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China, the EU is expanding cooperation in space



People visited the booth of the China Aerospace Science and Technology Company during the 69th International Astronautics Congress in Bremen, Germany on October 1, 2018. (Xinhua / Lian Zhen)

Chang's investigation into the e-4 China was launched earlier this month, and is expected to make the first soft landing on the far side of the moon.

During the mission, China has cooperated with four other countries, three of which came from Europe, an example of increased space cooperation between China and the European Union (EU) in recent years.

CHANG & E-4 TO THE MOON

Chang's mission 'e-4' will be a key step in revealing the mysterious far side of the moon, which is still largely unknown.

The German scientific payload is the "Lunar Lander Neutron and Dosimetry" instrument, developed by Kiel University, which aims to measure radiation on the moon, especially for manned missions in the future, as well as moisture content below the landing unit, said Robert Wimmer-Schweingruber, who lead the research team.

Karl Bergquist, administrator of the European Space Agency (ESA) for the Department of International Relations, called Chang's mission "scientifically and technologically" very impressive, because "no one has ever done it, this mission will advance our knowledge of the moon. "

He also called the month's mission "the first step towards further exploration."

Emphasizing the difficulty of landing on the far side due to the control of the vehicle's relay and signal, Wimmer-Schweingruber said that "the satellite already exists. We are orbiting the moon now. The satellite is working well."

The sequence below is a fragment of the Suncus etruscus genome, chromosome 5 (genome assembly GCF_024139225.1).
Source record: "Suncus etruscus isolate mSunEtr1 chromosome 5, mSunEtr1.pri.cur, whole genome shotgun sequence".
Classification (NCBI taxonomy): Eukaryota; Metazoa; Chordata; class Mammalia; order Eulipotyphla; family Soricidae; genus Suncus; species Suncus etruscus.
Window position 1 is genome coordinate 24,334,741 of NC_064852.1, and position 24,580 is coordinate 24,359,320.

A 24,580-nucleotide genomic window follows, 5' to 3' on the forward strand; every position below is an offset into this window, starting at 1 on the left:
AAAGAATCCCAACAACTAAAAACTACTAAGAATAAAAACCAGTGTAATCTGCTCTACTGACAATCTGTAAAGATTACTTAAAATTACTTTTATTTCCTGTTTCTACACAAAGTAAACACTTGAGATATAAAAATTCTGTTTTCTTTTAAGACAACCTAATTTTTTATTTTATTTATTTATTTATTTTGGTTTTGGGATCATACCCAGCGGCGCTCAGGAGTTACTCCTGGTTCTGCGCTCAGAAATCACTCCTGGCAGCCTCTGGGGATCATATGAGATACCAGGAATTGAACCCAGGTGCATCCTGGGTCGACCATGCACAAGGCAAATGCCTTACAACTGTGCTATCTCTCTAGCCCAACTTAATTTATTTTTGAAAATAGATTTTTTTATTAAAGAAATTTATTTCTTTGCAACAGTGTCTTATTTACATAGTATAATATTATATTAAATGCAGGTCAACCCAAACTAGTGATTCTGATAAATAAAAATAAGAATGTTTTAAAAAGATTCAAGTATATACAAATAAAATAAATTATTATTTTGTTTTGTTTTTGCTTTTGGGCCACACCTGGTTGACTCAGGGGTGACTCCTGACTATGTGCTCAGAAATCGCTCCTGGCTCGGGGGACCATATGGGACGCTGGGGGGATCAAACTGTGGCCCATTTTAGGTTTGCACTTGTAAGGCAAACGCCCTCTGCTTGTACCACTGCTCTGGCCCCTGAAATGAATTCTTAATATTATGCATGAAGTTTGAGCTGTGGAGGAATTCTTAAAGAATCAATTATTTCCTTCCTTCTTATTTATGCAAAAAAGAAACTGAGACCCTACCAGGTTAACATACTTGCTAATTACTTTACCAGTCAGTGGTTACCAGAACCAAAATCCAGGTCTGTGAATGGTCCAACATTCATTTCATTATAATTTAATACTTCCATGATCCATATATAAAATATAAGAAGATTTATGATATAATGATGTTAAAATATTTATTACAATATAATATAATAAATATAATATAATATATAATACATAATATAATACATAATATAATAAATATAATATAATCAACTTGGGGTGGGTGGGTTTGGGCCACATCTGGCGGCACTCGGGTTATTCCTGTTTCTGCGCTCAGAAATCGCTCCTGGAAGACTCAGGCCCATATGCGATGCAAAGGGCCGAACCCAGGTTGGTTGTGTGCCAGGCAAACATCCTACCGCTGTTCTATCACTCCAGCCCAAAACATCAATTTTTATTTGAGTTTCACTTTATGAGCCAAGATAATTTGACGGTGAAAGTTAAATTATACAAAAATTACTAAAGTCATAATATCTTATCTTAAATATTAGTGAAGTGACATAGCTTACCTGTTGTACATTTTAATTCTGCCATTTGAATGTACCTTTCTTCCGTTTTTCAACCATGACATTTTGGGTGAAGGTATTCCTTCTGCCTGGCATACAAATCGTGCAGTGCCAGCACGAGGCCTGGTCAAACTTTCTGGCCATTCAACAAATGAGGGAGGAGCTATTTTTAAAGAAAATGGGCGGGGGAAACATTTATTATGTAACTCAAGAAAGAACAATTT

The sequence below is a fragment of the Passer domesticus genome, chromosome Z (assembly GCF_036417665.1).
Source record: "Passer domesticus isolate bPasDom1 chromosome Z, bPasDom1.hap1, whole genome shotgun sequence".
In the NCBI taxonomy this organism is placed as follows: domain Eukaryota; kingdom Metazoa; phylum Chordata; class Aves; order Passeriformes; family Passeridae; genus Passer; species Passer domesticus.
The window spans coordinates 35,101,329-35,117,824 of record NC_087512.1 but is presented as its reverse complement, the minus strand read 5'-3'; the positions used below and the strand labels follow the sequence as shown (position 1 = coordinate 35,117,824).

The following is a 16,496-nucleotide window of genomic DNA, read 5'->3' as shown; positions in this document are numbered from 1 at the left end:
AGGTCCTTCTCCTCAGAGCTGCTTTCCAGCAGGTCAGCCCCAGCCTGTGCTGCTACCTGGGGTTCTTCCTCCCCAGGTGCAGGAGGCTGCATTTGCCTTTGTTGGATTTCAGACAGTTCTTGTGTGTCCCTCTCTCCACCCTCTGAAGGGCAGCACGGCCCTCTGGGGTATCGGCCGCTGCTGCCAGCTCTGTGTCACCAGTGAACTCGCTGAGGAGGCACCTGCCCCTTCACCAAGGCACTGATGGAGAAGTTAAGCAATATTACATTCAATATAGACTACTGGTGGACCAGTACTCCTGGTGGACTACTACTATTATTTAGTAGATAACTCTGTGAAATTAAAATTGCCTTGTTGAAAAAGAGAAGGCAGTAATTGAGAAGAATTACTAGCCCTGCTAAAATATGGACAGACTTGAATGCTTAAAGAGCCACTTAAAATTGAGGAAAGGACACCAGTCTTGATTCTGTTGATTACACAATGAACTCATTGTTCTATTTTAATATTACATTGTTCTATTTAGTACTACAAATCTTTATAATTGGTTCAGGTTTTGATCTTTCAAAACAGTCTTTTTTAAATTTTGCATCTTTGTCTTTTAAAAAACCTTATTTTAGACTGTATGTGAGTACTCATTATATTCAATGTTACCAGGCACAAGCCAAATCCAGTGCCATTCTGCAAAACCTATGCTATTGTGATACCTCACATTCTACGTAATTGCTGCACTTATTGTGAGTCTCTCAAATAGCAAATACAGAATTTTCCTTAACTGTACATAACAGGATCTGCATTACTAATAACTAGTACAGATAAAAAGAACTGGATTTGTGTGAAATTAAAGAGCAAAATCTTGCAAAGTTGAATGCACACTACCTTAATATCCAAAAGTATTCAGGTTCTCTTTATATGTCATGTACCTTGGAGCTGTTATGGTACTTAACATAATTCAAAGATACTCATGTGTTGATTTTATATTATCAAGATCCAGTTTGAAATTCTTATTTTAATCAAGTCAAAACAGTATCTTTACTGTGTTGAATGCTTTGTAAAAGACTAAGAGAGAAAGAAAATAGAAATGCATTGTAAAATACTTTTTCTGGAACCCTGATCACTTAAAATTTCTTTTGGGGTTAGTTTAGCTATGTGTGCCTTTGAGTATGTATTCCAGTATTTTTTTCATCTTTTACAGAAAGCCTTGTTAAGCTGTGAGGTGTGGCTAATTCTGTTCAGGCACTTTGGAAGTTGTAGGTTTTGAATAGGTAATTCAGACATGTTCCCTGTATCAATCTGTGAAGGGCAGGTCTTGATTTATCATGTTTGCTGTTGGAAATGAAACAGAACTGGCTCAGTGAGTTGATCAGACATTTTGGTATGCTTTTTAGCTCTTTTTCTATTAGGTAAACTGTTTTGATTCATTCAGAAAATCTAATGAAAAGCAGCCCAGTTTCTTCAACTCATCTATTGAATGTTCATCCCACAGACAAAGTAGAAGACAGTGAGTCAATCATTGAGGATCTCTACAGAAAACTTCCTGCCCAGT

Previously, China had launched the "Queqiao," relay satellite, which was tasked with transmitting signals between Chang 'e-4 and ground control.

Scientific assignments for Chang 'e-4 also include low frequency radio astronomy observations, terrain surveys and landforms, and detecting mineral compositions and superficial surface structures of the moon, according to the China National Space Administration (CNSA).

COOPERATION OPPORTUNITIES

Wimmer-Schweingruber said he had worked with his Chinese counterparts for almost two decades, and praised China for increasing its cooperation with international partners.

Apart from Chang 'e-4, China has offered and promises many opportunities for space cooperation with the EU and beyond recently.

At the International Astronautics Congress held this October in the German city of Bremen, Zhang Kejian, deputy minister of the Chinese Ministry of Industry and Information Technology, emphasized China's willingness to cooperate with other countries in the space program.

Zhang, who is also the head of the CNSA, noted that Chang & # 39; e-6, the second month of China's sample mission returned, would provide 10 kg of cargo on the orbiters and landers for international partners.

China also announced in Vienna in May that all member states of the United Nations (UN) were invited to work with China to jointly utilize the Chinese Space Station (CSS) in the future.

"CSS not only belongs to China, but also the world," said Shi Zhongjun, China's ambassador to the United Nations and other international organizations in Vienna.